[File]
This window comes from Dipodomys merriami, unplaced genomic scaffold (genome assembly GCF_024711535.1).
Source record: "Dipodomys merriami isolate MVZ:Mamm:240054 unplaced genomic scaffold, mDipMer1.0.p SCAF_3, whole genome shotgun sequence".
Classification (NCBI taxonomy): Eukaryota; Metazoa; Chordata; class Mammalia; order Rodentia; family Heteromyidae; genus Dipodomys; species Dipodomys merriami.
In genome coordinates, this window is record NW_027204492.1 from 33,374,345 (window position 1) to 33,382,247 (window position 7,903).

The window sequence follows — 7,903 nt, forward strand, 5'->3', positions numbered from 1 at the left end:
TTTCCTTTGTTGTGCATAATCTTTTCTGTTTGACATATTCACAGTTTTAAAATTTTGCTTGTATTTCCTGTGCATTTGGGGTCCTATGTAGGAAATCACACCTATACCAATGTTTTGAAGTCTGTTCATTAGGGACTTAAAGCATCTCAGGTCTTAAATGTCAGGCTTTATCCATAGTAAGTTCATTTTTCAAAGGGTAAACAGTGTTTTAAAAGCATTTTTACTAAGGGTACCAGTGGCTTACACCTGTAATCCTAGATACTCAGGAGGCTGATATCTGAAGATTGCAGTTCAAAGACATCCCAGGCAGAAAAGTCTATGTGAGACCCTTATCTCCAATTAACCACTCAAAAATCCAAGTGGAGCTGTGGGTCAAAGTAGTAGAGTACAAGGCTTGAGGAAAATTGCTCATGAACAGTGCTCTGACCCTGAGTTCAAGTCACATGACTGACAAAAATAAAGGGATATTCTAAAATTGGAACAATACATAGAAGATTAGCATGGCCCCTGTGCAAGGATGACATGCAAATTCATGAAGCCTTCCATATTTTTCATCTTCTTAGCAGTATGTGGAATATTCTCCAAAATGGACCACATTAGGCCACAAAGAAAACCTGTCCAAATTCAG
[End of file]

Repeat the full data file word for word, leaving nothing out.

This window comes from Dipodomys merriami, unplaced genomic scaffold (genome assembly GCF_024711535.1).
Source record: "Dipodomys merriami isolate MVZ:Mamm:240054 unplaced genomic scaffold, mDipMer1.0.p SCAF_3, whole genome shotgun sequence".
Classification (NCBI taxonomy): Eukaryota; Metazoa; Chordata; class Mammalia; order Rodentia; family Heteromyidae; genus Dipodomys; species Dipodomys merriami.
In genome coordinates, this window is record NW_027204492.1 from 33,374,345 (window position 1) to 33,382,247 (window position 7,903).

The window sequence follows — 7,903 nt, forward strand, 5'->3', positions numbered from 1 at the left end:
TTTCCTTTGTTGTGCATAATCTTTTCTGTTTGACATATTCACAGTTTTAAAATTTTGCTTGTATTTCCTGTGCATTTGGGGTCCTATGTAGGAAATCACACCTATACCAATGTTTTGAAGTCTGTTCATTAGGGACTTAAAGCATCTCAGGTCTTAAATGTCAGGCTTTATCCATAGTAAGTTCATTTTTCAAAGGGTAAACAGTGTTTTAAAAGCATTTTTACTAAGGGTACCAGTGGCTTACACCTGTAATCCTAGATACTCAGGAGGCTGATATCTGAAGATTGCAGTTCAAAGACATCCCAGGCAGAAAAGTCTATGTGAGACCCTTATCTCCAATTAACCACTCAAAAATCCAAGTGGAGCTGTGGGTCAAAGTAGTAGAGTACAAGGCTTGAGGAAAATTGCTCATGAACAGTGCTCTGACCCTGAGTTCAAGTCACATGACTGACAAAAATAAAGGGATATTCTAAAATTGGAACAATACATAGAAGATTAGCATGGCCCCTGTGCAAGGATGACATGCAAATTCATGAAGCCTTCCATATTTTTCATCTTCTTAGCAGTATGTGGAATATTCTCCAAAATGGACCACATTAGGCCACAAAGAAAACCTGTCCAAATTCAG